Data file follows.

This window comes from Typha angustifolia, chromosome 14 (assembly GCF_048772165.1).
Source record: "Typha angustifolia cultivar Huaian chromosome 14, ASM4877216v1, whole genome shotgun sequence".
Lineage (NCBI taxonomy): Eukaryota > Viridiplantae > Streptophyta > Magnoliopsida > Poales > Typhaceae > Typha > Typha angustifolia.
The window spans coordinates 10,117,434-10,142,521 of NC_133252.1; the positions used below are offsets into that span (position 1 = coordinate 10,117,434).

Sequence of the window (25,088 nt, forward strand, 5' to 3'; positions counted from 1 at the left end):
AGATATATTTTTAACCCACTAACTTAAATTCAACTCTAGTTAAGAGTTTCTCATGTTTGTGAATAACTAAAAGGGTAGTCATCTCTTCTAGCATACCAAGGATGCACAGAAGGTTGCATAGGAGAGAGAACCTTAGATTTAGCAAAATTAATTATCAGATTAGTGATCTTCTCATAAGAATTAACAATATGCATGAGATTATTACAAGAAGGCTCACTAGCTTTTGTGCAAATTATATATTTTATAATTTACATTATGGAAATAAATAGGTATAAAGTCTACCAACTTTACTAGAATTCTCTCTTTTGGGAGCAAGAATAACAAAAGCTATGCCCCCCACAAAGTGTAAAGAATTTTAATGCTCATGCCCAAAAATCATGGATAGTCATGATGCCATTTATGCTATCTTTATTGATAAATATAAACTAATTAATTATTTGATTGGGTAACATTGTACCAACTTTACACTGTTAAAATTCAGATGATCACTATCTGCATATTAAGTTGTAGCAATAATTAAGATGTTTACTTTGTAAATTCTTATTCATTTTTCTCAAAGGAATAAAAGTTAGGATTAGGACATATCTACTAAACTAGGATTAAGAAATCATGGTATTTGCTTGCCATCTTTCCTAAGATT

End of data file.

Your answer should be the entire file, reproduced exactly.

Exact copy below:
This window comes from Typha angustifolia, chromosome 14 (assembly GCF_048772165.1).
Source record: "Typha angustifolia cultivar Huaian chromosome 14, ASM4877216v1, whole genome shotgun sequence".
Lineage (NCBI taxonomy): Eukaryota > Viridiplantae > Streptophyta > Magnoliopsida > Poales > Typhaceae > Typha > Typha angustifolia.
The window spans coordinates 10,117,434-10,142,521 of NC_133252.1; the positions used below are offsets into that span (position 1 = coordinate 10,117,434).

Sequence of the window (25,088 nt, forward strand, 5' to 3'; positions counted from 1 at the left end):
AGATATATTTTTAACCCACTAACTTAAATTCAACTCTAGTTAAGAGTTTCTCATGTTTGTGAATAACTAAAAGGGTAGTCATCTCTTCTAGCATACCAAGGATGCACAGAAGGTTGCATAGGAGAGAGAACCTTAGATTTAGCAAAATTAATTATCAGATTAGTGATCTTCTCATAAGAATTAACAATATGCATGAGATTATTACAAGAAGGCTCACTAGCTTTTGTGCAAATTATATATTTTATAATTTACATTATGGAAATAAATAGGTATAAAGTCTACCAACTTTACTAGAATTCTCTCTTTTGGGAGCAAGAATAACAAAAGCTATGCCCCCCACAAAGTGTAAAGAATTTTAATGCTCATGCCCAAAAATCATGGATAGTCATGATGCCATTTATGCTATCTTTATTGATAAATATAAACTAATTAATTATTTGATTGGGTAACATTGTACCAACTTTACACTGTTAAAATTCAGATGATCACTATCTGCATATTAAGTTGTAGCAATAATTAAGATGTTTACTTTGTAAATTCTTATTCATTTTTCTCAAAGGAATAAAAGTTAGGATTAGGACATATCTACTAAACTAGGATTAAGAAATCATGGTATTTGCTTGCCATCTTTCCTAAGATT